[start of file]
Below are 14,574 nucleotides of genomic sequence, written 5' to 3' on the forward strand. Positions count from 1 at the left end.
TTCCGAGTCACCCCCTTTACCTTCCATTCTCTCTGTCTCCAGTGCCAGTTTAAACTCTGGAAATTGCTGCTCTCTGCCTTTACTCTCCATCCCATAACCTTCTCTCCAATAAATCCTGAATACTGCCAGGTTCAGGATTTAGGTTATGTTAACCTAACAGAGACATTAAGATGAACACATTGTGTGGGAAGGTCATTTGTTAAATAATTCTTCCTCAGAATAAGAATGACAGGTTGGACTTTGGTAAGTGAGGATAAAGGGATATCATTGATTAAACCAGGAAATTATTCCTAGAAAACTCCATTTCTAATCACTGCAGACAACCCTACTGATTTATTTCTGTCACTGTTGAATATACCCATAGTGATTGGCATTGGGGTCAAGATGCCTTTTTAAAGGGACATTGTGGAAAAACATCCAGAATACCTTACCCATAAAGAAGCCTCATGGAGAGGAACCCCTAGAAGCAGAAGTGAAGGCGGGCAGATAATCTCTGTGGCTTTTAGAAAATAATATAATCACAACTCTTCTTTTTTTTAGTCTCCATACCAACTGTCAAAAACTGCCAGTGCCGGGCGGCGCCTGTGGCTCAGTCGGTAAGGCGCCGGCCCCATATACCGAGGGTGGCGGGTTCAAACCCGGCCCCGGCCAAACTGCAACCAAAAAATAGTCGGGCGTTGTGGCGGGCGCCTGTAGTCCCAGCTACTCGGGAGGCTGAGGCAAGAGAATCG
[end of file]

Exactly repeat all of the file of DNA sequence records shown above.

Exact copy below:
Below are 14,574 nucleotides of genomic sequence, written 5' to 3' on the forward strand. Positions count from 1 at the left end.
TTCCGAGTCACCCCCTTTACCTTCCATTCTCTCTGTCTCCAGTGCCAGTTTAAACTCTGGAAATTGCTGCTCTCTGCCTTTACTCTCCATCCCATAACCTTCTCTCCAATAAATCCTGAATACTGCCAGGTTCAGGATTTAGGTTATGTTAACCTAACAGAGACATTAAGATGAACACATTGTGTGGGAAGGTCATTTGTTAAATAATTCTTCCTCAGAATAAGAATGACAGGTTGGACTTTGGTAAGTGAGGATAAAGGGATATCATTGATTAAACCAGGAAATTATTCCTAGAAAACTCCATTTCTAATCACTGCAGACAACCCTACTGATTTATTTCTGTCACTGTTGAATATACCCATAGTGATTGGCATTGGGGTCAAGATGCCTTTTTAAAGGGACATTGTGGAAAAACATCCAGAATACCTTACCCATAAAGAAGCCTCATGGAGAGGAACCCCTAGAAGCAGAAGTGAAGGCGGGCAGATAATCTCTGTGGCTTTTAGAAAATAATATAATCACAACTCTTCTTTTTTTTAGTCTCCATACCAACTGTCAAAAACTGCCAGTGCCGGGCGGCGCCTGTGGCTCAGTCGGTAAGGCGCCGGCCCCATATACCGAGGGTGGCGGGTTCAAACCCGGCCCCGGCCAAACTGCAACCAAAAAATAGTCGGGCGTTGTGGCGGGCGCCTGTAGTCCCAGCTACTCGGGAGGCTGAGGCAAGAGAATCG